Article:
Thursday, May 9, 2024

Latinos save less for retirement – part one

Posted by Elena del Valle on September 2, 2009

But how well do they understand the 401(k) plan? An overview of the lack of financial information in Spanish (Part one of a two part article)
By Silvia Pingitore
Journalist, writer and illustrator

Silvia Pingitore

The study 401(k) plans in living color – published by the business consultant Hewitt Associates and the non-profit educational foundation Ariel Investments – made a large scale analysis of 401(k) participation by race, studying the ethnic disparities in retirement savings.

Examining 3 million 401(k) plans at 57 corporations among the largest firms in the United States, this landmark study has shown that African-American and Hispanic workers save significantly less for retirement than their white and Asian colleagues.

“Since 401(k) plans are now the primary retirement savings tool and the savings disparities are so significant, it’s apparent that minorities are likely to retire with less financial security” – said Mellody Hobson, president of Ariel Investments in a statement – “without a significant effort to improve savings and investing behaviour, African-American and Hispanic workers are in danger of retiring into poverty”.

Just 65 percent of Hispanic workers participate in their company’s 401(k), while 66 percent of African-American employees, 76 percent of Asians and 77 percent of whites enrol. Among them, Latinos contribute 6.3 percent of their income, whites 7.9 percent, Asians 9,4 percent and blacks only 6 percent.

Partly due to a poor understanding of retirement plans, this lower rate of contribution indicates that Latinos are less liable to invest in stocks and have a lower account balance.

The inadequate insight into retirement planning reflects a general misunderstanding of the US financial system among the Hispanic population, from housing to mortgage, from lending to investing: due to a general mistrust and diffidence in the bank system, Latinos are less likely to open a checking account or a credit card account.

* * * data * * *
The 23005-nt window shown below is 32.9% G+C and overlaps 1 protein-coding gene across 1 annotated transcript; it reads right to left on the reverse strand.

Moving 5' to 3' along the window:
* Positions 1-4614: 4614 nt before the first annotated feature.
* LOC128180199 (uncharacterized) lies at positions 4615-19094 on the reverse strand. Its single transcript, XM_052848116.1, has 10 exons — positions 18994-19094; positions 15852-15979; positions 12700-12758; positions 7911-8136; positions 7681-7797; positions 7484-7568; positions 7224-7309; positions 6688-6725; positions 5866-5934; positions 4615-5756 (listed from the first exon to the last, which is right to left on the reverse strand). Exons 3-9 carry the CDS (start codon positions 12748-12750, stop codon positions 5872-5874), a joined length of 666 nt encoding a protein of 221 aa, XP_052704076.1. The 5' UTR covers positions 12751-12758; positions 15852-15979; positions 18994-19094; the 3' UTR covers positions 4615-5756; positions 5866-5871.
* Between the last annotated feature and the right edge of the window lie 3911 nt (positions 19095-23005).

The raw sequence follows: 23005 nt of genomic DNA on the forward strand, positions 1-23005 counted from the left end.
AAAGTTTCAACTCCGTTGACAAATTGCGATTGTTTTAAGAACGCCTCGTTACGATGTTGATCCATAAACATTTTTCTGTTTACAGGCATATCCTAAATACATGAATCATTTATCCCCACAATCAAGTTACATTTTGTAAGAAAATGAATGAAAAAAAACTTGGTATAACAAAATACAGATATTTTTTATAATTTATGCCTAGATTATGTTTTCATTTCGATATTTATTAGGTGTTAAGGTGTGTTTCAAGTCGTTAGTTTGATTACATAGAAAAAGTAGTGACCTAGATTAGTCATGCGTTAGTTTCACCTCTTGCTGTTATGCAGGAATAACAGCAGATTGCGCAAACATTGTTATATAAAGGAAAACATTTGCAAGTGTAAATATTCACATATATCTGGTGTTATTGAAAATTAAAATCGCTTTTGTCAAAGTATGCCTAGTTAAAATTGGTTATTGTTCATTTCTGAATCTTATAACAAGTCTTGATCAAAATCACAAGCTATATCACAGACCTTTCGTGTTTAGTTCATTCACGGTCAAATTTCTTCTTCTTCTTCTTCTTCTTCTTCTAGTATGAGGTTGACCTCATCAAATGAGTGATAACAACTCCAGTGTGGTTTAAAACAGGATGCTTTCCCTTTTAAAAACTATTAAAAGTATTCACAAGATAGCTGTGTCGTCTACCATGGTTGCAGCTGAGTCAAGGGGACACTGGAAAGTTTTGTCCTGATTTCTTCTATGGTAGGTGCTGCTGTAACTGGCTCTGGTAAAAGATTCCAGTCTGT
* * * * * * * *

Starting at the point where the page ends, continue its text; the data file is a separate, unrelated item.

In view of the wide range of cultural, social and linguistic barriers, there are several potential reasons for this situation.

“Compared to whites, Hispanics are also relatively young, not as highly educated, concentrated in high-cost regions, such as New York and California, where homeownership can be less attainable, and are much more likely to be immigrants” – explained Mark Lopez, associate director of Pew Hispanic Centre – “all of these factors contribute to lower levels of wealth but are also self-correcting to some extent; the wealth gap should shrink as the Latino population ages and acquires greater education, especially college degrees”.

He said the Hispanic population is starting to penetrate into new settlement areas, such as Nashville, Omaha and Raleigh, where the cost of living is lower: a trend that may help more Latino households become homeowners. After assimilating into labour and financial markets as immigrants, their income and wealth rise naturally.

“Although the process of assimilation is not complete in the sense that it leads to wealth parity” – Lopez concluded – “it does eliminate much of the initial wealth gap between immigrants and native-born households”.

The initial gap preventing a clear understanding by Latinos would seem to be predominantly linguistic: the Pew Hispanic’s study English Usage Among Hispanics in the United States reported that just 23% of adult first-generation Latinos can carry on a conversation proficiently in English. Moreover, the majority of foreign-born Hispanics (52%) speak only Spanish at home.

The study Latinos online done by Pew Internet and American Life Project also discovered that Hispanics with lower levels of education and proficiency in English remain largely disconnected from the web: just 56 percent of Latinos in the United States use the Internet, and merely one in three Latinos who speak only Spanish goes online.
These circumstances keep them in the dark relating to financial topics, such as the 401(k) plan.

In addition, since the media very rarely focus on Hispanic issues – which worsens the lack of financial information in Spanish – how can Latino consumers gain knowledge of retirement plans such as 401(k) options and individual retirement accounts?

None of the top ten 401(k) providers classed by in the Hot list II of 401(k) Plan Administrators has an easily comprehensible Spanish version in its website.

When the Spanish translation of “401(k) plan” was entered in Google (“plan de 401(k)”), only two useful articles appeared which explained the 401(k) plan correctly: Las Vantajas de un 401(k) and ¿Qué es un plan 401(k) y por qué debo tener uno?

Xavier Serbia – author and financial commentator with one of the rare helpful financial websites in Spanish  –  spells out this lack of financial information in Spanish.

Click here to read part two of this article.

Silvia Pingitore is an Italian journalist, writer and illustrator. In 2009 she attended The McGraw-Hill Personal Finance Reporting Program Online Courses for Hispanic Journalists, supported by The International Center for Journalists in Washington.